What do Margaret Atwood, Christian creation care, and the apocalypse have in common? If you’re familiar with Atwood’s past criticism of organized religion, you might be expecting a punchline. But in fact Dr. Deborah Bowen, professor of English, has spent the last year researching the connections between them as part of her 2015 Zylstra grant project: “EcoAtwood meets EcoChristianity.”
“Some environmentalists see being hopeful as kind of a cop out, a way of escaping reality. I don’t have that option as a person of faith. We’re called to live in hope.”
Bowen employs Atwood’s dystopian, post-apocalyptic MaddAddam trilogy as a vehicle for exploring our culture’s anxiety over environmental apocalypse and how the Christian story might speak to these concerns. “The Christian story ends with an apocalypse which heralds a renewed earth for redeemed people,” Bowen notes. Hope is at the centre of Bowen’s research, something she knows is an anomaly. “Some environmentalists see being hopeful as kind of a cop out, a way of escaping reality. I don’t have that option as a person of faith. We’re called to live in hope.”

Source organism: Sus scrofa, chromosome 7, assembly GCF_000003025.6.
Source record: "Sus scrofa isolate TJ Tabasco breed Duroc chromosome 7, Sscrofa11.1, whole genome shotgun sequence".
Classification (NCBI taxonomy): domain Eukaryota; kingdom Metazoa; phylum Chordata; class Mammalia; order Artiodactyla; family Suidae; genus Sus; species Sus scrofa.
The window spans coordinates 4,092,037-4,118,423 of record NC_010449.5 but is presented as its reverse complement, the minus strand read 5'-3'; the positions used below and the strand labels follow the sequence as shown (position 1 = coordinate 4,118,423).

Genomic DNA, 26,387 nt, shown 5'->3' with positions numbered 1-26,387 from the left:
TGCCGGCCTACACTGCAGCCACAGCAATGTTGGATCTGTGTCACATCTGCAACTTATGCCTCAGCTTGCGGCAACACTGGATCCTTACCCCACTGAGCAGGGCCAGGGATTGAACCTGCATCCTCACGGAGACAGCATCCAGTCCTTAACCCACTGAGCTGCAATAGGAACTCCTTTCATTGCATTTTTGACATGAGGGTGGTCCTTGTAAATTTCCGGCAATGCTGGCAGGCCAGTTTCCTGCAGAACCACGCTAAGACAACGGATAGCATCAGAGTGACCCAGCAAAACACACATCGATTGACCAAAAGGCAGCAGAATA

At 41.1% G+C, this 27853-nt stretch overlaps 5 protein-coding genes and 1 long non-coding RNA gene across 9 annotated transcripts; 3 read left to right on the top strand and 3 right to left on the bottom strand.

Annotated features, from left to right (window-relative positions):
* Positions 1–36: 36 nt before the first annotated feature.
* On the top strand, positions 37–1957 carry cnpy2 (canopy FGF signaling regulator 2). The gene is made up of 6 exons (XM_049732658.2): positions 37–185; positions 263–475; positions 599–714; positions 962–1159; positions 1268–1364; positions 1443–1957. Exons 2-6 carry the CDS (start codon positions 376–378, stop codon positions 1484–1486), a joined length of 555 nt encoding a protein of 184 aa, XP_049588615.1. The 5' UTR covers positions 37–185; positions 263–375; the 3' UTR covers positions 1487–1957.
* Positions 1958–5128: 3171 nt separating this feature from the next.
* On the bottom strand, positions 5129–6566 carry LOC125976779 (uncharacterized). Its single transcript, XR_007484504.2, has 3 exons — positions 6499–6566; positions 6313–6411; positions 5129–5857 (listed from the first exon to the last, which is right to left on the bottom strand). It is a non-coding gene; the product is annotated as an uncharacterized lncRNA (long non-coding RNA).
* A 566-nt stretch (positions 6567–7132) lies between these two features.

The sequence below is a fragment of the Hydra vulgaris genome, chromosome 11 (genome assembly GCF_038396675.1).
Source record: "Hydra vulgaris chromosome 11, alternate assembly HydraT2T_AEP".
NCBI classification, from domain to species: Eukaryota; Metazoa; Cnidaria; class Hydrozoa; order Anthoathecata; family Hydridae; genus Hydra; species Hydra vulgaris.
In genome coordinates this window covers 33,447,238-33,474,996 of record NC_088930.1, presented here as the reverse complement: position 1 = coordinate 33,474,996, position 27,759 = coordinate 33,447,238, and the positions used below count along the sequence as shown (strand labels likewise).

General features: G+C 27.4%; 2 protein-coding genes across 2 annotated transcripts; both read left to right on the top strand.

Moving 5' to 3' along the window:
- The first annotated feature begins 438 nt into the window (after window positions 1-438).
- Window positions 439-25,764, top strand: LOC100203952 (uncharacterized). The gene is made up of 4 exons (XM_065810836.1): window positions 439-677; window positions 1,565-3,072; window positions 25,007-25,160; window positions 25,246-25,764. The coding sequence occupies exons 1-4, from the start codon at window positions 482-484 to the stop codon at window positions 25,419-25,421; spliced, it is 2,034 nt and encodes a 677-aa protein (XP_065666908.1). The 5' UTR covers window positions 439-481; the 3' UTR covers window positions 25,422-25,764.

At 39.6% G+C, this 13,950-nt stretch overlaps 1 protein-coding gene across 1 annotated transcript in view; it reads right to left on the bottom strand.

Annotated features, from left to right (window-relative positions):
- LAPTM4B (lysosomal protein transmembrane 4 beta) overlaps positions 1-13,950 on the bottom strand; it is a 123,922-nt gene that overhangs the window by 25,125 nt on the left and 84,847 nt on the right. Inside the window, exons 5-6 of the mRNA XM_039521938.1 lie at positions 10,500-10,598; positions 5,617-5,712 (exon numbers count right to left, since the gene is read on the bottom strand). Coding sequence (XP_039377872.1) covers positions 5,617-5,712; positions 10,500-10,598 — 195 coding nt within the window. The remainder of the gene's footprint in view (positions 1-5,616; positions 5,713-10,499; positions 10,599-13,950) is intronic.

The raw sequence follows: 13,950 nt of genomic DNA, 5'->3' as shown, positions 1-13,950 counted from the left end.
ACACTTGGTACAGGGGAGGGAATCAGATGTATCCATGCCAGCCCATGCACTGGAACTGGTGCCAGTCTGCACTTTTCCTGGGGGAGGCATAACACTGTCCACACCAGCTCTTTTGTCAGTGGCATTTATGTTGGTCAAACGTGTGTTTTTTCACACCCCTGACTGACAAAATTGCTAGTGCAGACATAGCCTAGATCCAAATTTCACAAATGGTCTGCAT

The Zylstra grant provided Bowen with the time and resources needed to strengthen her research agenda. She has since gone on to win a prestigious 2016 Social Sciences and Humanities Research Council (SSHRC) Grant, awarded at$15,885. Research that began as an exploration of hopeful connections between the literary, the ecological, and the divine has evolved into a government-funded project investigating agency and hope in environmentally-focused poetry in southern Ontario.